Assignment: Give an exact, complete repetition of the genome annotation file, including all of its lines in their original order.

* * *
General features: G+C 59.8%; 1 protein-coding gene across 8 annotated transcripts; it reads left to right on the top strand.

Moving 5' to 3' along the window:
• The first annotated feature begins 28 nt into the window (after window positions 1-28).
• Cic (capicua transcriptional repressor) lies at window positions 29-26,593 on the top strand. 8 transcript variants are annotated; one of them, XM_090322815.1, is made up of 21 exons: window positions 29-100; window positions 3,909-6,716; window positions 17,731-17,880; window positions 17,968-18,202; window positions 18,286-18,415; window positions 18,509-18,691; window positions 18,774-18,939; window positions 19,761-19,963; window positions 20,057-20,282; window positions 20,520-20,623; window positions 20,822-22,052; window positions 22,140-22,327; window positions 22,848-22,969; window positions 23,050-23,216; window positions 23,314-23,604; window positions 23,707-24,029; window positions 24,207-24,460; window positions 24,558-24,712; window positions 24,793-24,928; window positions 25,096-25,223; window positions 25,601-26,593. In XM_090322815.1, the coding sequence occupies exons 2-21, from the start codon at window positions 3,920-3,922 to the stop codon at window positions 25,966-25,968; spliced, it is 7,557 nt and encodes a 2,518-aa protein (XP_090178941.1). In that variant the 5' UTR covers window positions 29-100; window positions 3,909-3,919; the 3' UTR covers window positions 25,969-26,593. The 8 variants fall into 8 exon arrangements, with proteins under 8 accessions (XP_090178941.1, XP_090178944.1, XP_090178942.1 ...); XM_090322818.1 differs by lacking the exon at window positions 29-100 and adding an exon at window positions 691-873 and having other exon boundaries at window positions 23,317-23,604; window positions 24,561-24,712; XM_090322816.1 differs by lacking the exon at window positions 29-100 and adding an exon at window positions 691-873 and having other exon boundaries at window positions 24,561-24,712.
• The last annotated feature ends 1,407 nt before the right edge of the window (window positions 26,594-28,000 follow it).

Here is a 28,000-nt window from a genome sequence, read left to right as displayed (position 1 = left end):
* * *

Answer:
General features: G+C 59.8%; 1 protein-coding gene across 8 annotated transcripts; it reads left to right on the top strand.

Moving 5' to 3' along the window:
• The first annotated feature begins 28 nt into the window (after window positions 1-28).
• Cic (capicua transcriptional repressor) lies at window positions 29-26,593 on the top strand. 8 transcript variants are annotated; one of them, XM_090322815.1, is made up of 21 exons: window positions 29-100; window positions 3,909-6,716; window positions 17,731-17,880; window positions 17,968-18,202; window positions 18,286-18,415; window positions 18,509-18,691; window positions 18,774-18,939; window positions 19,761-19,963; window positions 20,057-20,282; window positions 20,520-20,623; window positions 20,822-22,052; window positions 22,140-22,327; window positions 22,848-22,969; window positions 23,050-23,216; window positions 23,314-23,604; window positions 23,707-24,029; window positions 24,207-24,460; window positions 24,558-24,712; window positions 24,793-24,928; window positions 25,096-25,223; window positions 25,601-26,593. In XM_090322815.1, the coding sequence occupies exons 2-21, from the start codon at window positions 3,920-3,922 to the stop codon at window positions 25,966-25,968; spliced, it is 7,557 nt and encodes a 2,518-aa protein (XP_090178941.1). In that variant the 5' UTR covers window positions 29-100; window positions 3,909-3,919; the 3' UTR covers window positions 25,969-26,593. The 8 variants fall into 8 exon arrangements, with proteins under 8 accessions (XP_090178941.1, XP_090178944.1, XP_090178942.1 ...); XM_090322818.1 differs by lacking the exon at window positions 29-100 and adding an exon at window positions 691-873 and having other exon boundaries at window positions 23,317-23,604; window positions 24,561-24,712; XM_090322816.1 differs by lacking the exon at window positions 29-100 and adding an exon at window positions 691-873 and having other exon boundaries at window positions 24,561-24,712.
• The last annotated feature ends 1,407 nt before the right edge of the window (window positions 26,594-28,000 follow it).

Here is a 28,000-nt window from a genome sequence, read left to right as displayed (position 1 = left end):